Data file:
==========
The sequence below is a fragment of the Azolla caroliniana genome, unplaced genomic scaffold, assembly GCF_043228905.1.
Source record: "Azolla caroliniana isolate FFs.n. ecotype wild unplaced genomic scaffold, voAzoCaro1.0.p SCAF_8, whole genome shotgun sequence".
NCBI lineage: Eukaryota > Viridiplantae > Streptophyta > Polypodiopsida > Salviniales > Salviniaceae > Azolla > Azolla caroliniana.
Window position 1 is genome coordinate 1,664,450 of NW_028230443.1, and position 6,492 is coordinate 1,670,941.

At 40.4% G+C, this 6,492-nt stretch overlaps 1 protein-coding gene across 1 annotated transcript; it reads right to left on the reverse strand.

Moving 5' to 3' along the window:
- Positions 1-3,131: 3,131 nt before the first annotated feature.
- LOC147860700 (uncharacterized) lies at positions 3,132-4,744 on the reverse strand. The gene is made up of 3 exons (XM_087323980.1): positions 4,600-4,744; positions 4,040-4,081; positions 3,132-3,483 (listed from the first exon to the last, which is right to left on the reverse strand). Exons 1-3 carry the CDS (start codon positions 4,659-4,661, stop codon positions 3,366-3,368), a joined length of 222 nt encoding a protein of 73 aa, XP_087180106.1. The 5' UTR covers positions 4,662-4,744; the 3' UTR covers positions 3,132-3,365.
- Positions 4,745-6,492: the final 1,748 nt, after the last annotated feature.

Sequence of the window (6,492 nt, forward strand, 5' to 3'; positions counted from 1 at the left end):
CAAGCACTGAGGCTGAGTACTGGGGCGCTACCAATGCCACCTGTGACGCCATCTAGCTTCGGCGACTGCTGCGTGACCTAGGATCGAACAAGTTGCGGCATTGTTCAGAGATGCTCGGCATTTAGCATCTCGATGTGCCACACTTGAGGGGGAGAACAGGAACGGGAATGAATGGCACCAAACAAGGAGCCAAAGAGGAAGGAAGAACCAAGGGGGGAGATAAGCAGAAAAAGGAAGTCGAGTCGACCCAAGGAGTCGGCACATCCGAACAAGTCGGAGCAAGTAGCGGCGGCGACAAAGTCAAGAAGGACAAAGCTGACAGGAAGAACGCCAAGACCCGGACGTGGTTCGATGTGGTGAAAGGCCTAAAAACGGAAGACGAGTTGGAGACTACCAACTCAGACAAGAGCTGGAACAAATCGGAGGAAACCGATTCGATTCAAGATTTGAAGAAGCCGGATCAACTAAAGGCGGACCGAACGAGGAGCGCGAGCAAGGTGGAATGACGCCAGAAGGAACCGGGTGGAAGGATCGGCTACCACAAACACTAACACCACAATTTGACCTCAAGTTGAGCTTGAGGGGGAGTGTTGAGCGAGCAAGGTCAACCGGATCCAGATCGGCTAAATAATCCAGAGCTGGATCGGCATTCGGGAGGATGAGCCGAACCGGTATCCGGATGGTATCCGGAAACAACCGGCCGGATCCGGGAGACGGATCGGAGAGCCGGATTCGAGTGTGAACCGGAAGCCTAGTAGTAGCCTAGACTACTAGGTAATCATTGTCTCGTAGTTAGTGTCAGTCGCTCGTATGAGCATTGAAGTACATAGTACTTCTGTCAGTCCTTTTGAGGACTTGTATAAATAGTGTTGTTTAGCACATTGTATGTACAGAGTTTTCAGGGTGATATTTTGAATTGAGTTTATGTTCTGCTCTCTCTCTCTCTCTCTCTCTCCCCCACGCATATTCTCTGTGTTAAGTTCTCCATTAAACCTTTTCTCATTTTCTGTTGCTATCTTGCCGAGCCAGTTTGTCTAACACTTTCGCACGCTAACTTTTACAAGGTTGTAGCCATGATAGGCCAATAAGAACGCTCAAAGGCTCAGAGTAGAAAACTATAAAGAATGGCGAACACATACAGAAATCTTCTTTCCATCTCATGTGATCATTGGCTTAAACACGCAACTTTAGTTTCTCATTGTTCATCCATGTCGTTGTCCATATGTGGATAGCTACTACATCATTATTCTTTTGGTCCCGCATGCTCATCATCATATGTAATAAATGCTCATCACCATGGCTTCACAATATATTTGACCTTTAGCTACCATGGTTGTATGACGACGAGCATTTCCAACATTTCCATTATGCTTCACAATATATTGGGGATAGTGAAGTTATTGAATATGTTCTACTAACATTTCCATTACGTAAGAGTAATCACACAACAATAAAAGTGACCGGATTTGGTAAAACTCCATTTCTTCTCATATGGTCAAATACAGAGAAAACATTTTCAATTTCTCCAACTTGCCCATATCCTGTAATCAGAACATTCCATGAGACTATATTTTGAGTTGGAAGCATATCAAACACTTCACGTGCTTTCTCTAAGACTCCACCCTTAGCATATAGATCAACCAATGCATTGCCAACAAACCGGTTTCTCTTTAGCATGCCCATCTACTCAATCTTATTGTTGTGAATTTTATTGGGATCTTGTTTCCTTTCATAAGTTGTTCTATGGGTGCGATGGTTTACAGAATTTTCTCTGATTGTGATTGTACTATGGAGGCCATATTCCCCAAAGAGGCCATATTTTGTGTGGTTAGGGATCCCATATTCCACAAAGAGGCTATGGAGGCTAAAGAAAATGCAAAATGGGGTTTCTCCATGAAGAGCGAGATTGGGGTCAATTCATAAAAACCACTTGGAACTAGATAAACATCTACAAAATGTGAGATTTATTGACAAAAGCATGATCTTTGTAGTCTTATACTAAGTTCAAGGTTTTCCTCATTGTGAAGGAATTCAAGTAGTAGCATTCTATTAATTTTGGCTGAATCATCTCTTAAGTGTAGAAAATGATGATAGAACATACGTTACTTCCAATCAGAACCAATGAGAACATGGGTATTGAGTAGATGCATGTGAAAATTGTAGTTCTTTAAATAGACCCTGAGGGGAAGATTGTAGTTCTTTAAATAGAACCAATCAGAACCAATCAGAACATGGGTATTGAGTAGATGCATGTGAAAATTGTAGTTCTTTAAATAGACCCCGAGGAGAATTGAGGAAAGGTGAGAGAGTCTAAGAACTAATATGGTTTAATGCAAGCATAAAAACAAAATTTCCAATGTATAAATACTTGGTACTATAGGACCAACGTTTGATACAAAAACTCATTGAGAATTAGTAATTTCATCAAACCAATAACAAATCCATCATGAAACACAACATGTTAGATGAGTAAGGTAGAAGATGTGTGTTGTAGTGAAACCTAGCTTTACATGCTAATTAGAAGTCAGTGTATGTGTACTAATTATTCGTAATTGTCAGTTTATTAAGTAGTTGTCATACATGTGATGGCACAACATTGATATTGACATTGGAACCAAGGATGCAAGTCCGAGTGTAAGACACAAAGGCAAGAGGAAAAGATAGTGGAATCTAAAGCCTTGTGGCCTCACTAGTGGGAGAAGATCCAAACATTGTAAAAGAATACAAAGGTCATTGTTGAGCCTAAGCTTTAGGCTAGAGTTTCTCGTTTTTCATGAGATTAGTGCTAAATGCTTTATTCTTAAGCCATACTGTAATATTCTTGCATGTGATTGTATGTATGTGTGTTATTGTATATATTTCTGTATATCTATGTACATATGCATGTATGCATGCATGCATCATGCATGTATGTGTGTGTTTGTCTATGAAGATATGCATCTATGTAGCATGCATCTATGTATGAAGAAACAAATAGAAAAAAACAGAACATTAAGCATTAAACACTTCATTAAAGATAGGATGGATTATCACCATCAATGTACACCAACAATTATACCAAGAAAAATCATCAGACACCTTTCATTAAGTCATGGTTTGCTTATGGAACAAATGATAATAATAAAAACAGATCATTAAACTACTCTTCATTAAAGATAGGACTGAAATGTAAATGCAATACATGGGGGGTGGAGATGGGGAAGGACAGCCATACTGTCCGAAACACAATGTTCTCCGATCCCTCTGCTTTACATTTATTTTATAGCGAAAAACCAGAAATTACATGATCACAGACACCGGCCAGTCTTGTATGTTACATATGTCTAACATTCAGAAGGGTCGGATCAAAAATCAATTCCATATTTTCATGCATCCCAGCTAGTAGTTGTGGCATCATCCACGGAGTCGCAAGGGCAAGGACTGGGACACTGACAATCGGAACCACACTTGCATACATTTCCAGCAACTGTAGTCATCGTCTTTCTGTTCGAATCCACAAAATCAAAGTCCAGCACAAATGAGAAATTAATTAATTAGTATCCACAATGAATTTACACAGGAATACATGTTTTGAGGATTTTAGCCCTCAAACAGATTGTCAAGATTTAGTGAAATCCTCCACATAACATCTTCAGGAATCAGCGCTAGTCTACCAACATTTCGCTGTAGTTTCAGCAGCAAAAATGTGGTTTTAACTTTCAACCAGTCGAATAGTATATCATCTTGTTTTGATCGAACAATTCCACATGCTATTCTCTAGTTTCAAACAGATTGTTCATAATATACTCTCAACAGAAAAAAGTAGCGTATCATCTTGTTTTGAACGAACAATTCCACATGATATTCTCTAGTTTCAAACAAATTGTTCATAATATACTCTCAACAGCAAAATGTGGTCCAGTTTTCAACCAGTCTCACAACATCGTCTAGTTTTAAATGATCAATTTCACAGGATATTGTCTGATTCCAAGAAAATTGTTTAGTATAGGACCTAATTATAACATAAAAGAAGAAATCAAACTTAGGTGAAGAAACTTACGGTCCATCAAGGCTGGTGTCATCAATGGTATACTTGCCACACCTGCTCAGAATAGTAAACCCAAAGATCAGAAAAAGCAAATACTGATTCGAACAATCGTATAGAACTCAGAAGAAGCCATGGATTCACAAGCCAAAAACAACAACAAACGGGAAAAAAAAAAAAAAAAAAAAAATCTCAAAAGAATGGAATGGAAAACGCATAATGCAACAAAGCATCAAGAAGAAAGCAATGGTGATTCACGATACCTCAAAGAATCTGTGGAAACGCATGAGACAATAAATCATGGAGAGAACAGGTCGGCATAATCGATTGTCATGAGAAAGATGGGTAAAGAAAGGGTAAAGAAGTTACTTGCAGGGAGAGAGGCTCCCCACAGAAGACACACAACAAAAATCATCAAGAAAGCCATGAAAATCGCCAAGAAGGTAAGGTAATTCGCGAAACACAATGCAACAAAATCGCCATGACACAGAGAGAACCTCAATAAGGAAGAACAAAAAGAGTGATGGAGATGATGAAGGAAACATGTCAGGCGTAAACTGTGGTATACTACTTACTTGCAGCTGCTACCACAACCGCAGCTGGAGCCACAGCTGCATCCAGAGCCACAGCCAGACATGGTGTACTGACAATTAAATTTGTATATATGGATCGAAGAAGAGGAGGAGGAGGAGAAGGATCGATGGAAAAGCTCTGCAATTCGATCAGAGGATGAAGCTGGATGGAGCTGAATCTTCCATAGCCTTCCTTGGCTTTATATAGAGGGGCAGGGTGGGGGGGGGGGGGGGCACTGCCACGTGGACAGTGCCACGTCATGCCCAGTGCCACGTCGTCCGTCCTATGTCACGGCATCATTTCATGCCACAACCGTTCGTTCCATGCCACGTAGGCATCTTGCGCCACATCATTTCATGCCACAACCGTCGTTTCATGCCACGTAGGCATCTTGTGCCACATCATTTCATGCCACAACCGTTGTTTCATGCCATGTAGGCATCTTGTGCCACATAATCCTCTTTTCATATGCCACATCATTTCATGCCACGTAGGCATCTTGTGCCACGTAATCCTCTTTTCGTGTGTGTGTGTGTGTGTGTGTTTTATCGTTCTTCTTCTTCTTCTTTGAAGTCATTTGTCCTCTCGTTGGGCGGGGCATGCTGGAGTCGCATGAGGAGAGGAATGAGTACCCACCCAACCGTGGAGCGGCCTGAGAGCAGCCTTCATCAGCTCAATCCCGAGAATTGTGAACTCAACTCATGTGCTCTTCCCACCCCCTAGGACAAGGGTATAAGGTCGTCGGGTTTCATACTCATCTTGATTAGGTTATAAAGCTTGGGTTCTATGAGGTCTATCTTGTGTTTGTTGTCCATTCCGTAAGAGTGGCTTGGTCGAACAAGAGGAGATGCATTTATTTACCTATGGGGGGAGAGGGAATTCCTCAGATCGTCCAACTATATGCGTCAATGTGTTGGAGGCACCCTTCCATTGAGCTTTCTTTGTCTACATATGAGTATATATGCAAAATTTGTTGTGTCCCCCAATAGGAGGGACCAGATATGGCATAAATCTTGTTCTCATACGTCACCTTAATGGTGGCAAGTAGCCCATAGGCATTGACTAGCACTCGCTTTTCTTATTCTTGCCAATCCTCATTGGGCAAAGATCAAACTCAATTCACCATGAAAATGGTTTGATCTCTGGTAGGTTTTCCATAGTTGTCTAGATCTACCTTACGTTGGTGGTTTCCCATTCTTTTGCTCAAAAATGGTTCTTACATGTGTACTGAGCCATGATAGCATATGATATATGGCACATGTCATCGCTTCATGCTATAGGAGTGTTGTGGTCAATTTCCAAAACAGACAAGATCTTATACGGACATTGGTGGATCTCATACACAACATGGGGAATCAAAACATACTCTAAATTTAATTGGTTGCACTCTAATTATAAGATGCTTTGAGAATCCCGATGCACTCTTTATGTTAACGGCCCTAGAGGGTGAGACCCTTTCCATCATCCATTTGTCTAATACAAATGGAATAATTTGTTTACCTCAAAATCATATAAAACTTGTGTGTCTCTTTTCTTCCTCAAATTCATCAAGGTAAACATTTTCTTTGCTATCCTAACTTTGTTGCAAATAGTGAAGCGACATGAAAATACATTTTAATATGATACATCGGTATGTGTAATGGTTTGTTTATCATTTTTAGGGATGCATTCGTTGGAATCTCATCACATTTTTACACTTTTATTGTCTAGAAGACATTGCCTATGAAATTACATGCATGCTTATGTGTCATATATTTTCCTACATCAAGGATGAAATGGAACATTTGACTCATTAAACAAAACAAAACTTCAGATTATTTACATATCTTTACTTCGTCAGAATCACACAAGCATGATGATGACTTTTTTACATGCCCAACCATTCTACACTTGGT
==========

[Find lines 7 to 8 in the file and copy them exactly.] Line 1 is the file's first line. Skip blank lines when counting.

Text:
- Positions 1-3,131: 3,131 nt before the first annotated feature.
- LOC147860700 (uncharacterized) lies at positions 3,132-4,744 on the reverse strand. The gene is made up of 3 exons (XM_087323980.1): positions 4,600-4,744; positions 4,040-4,081; positions 3,132-3,483 (listed from the first exon to the last, which is right to left on the reverse strand). Exons 1-3 carry the CDS (start codon positions 4,659-4,661, stop codon positions 3,366-3,368), a joined length of 222 nt encoding a protein of 73 aa, XP_087180106.1. The 5' UTR covers positions 4,662-4,744; the 3' UTR covers positions 3,132-3,365.